Hello Readers, I hope you are well.

This is a very quick post to show you how to enable extension dialing in Microsoft Teams.

The use case should be fairly obvious. I will also add that there are better ways to reach users or service numbers than extension dialing. Dial-by-name, being the one I would recommend in most cases. But what if you need to enable it so users can dial 3 or 4 digit numbers to reach people or a call queue. It’s likely they want to do that because that’s what they were used to in the previous system. The last thing you want to do is introduce friction when migrating to a new system when you want to ensure there is adoption.

As I said, I would recommend ensuring that users are aware that they can easily search for users by name when calling them or initiating a transfer. Some will hopefully see the logic and start using the new way. But you should also know that it is possible to give the users that are used to it, a way to keep doing it the way they did it before.

My example is for a very specific use case and came from a question I received from someone through social media. They asked if it was possible to add an extension number to a call queue in Teams via Direct Routing. I said it was of course possible to assign an on-premises telephone number to a call queue. But they wanted to use an extension number in addition to the full telephone number.

I said that it was possible to get the users to dial the call queue by name. Just use the SIP address and that will result in a call to the call queue.

That will show in your call history as the display name you gave your resource account.

You can even add the address to a contact if you call it frequently.

He said that’s great, but the users want to dial the extension they used in Skype for Business. How do it do that?

If you read my blog, you’ll know I wrote a post on how to assign a direct routing number to a resource account. I tried, just to see what would happen, to add an extension to to an existing resource account in addition to the telephone number.

Set-CsOnlineApplicationInstance -id
-OnpremPhoneNumber "+441635776443;ext=6443"

To my surprise, the Skype Online PowerShell module took the above command without error. However, I ran repeated Get-CsOnlineApplicationInstance -id
ResourceAccount@domain.com and the Phone Number attribute never updated to show the extension number. I didn’t expect it to, but wanted to make sure.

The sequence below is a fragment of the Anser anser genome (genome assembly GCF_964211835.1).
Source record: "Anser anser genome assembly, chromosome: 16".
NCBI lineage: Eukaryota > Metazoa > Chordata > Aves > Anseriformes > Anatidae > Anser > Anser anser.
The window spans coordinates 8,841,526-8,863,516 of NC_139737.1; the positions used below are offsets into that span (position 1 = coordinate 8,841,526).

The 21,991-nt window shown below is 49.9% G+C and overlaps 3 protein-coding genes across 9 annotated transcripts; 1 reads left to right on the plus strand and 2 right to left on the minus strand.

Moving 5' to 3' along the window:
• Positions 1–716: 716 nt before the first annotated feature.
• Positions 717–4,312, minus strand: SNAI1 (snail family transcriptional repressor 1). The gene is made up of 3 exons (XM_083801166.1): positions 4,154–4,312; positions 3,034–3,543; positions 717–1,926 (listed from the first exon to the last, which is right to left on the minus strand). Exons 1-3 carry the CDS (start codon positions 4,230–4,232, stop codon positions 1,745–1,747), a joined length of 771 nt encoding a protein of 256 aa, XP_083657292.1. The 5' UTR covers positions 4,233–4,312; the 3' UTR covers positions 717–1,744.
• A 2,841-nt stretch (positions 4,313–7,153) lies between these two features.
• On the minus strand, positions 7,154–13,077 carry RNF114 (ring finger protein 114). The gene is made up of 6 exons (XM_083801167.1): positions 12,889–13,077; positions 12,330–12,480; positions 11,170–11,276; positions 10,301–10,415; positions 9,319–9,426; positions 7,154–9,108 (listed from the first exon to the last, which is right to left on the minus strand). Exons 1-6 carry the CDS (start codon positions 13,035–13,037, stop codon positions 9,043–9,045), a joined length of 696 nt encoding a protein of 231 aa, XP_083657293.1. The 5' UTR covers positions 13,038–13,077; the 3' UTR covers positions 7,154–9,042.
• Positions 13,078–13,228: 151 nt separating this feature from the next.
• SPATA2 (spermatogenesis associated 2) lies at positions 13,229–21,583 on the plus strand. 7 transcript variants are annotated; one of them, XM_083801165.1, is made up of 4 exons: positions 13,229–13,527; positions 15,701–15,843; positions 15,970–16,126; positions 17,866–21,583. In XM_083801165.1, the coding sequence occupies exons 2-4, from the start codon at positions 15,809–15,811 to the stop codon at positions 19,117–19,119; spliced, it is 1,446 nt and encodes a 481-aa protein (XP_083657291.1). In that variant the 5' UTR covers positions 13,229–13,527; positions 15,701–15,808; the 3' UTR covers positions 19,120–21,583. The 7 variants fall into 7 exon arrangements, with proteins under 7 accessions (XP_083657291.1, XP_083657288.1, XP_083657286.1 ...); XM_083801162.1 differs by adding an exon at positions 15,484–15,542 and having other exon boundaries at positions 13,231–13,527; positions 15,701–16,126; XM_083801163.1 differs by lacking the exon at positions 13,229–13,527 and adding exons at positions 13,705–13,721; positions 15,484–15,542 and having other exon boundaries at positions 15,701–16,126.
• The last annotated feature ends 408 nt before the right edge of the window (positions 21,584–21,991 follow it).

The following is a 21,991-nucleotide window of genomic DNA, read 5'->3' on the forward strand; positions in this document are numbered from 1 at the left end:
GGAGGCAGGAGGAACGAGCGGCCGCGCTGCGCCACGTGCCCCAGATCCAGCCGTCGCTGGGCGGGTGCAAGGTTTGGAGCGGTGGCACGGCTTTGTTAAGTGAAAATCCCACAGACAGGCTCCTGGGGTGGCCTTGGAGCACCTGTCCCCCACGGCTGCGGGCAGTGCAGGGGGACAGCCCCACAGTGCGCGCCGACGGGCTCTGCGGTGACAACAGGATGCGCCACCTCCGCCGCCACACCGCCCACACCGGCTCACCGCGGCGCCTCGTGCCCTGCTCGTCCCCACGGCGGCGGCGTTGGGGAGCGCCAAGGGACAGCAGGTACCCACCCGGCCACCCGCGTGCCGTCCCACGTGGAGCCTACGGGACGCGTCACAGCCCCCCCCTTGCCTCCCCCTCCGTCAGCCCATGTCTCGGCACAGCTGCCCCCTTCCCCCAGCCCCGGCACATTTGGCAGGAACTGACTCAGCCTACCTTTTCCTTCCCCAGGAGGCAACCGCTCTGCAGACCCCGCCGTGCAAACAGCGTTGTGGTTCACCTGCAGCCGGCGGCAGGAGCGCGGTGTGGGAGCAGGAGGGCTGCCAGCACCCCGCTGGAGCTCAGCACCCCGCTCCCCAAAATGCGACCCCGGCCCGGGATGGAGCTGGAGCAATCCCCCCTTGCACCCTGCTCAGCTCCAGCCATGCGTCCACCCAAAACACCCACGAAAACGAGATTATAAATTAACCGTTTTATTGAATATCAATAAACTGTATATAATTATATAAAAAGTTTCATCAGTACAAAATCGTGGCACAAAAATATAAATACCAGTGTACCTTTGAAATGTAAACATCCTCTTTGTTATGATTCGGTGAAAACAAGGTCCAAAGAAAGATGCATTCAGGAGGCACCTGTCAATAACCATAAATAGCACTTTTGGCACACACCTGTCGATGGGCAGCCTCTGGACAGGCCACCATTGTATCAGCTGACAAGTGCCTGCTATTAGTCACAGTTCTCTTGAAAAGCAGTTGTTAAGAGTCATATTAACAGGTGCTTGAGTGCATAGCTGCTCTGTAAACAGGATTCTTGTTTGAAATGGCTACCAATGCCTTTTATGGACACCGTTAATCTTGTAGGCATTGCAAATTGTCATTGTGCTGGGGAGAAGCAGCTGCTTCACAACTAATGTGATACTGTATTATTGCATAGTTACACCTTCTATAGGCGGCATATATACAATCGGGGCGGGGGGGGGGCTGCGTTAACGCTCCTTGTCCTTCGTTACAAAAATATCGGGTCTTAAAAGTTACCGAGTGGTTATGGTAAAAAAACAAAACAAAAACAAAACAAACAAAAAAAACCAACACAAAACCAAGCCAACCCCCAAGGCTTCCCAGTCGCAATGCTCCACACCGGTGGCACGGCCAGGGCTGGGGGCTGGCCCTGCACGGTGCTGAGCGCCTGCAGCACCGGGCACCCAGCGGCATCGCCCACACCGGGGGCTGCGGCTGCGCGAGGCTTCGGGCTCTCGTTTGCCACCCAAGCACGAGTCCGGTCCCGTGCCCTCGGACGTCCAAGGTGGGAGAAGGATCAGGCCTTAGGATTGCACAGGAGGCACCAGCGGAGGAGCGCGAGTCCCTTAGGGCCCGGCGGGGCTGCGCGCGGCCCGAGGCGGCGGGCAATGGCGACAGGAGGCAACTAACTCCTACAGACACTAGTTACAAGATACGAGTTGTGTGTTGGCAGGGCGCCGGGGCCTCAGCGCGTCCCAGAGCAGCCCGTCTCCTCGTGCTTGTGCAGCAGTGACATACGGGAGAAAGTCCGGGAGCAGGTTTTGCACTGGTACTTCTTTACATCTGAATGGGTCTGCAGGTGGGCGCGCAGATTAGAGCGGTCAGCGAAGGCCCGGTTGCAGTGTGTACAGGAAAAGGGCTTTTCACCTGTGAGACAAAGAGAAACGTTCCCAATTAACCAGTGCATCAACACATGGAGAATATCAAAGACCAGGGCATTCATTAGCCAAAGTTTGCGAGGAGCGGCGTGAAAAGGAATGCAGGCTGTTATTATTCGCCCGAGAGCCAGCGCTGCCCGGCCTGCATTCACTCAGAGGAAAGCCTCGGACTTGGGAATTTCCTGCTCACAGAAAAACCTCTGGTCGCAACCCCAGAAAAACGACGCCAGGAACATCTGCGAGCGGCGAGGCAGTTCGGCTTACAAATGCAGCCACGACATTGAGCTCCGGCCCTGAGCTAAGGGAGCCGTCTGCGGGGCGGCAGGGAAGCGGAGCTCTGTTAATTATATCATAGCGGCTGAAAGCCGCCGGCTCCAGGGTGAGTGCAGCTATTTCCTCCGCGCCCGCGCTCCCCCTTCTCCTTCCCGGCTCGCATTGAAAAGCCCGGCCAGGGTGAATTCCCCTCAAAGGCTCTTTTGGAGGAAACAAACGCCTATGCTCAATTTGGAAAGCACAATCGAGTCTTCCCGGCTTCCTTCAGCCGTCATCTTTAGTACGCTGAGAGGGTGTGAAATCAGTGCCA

So I thought, in Skype for Business, you would do this using a normalization rule. So, knowing that the Teams Admin Centre now has dial plans, that’s where I went next.

How to do it

Open the Teams Admin Centre and expand voice and go to Dial Plans

Now click on the Global Dial Plan (or your custom dial plan) or create a new one to assign to users.

Under Normalization Rules click Add

Now just fill in the form with the details of your use case.

Give it a name

A Description is that is useful

Then a condition match

And the result

My rule was to take a 4 digit number, starting with 6 and add a prefix which was +44 (the country code) 1635 (the area code) and the last two digits before the last 4/extension number. Effectively translating the extension number into a standard (E.164) format.

You can even test the rule before you save it to see if you get the result you’re after.

If it looks good, save it. Now you will see your rule listed.

Now wait about 5 minutes and you can test it in Teams. In my case, as I said, I used it to create a 4 digit dialing rule that mapped to the direct routing DDI I had assigned to a specific resource account that was assigned to a call queue.


Dial the 4 digit number using the dial pad in Teams. That will normalize after you hit dial and it will route to the full e.164 number for your resource account and place a call to the call queue. In my case, Customer Services.

Of course, I used it for a very narrow use case. If you have a block of numbers and you want to enable extension dialing for all users, this method will work. You can narrow it down further if you have a single MSN to route/translate. I could have used the actual 4 digit extension as the starting digits. This is often used when you want to map an old extension to a new DDI range or new number.

And that’s all folks! Hope it was sueful

For more information about Normalization Rules in Teams you can read about it on the Microsoft Docs page.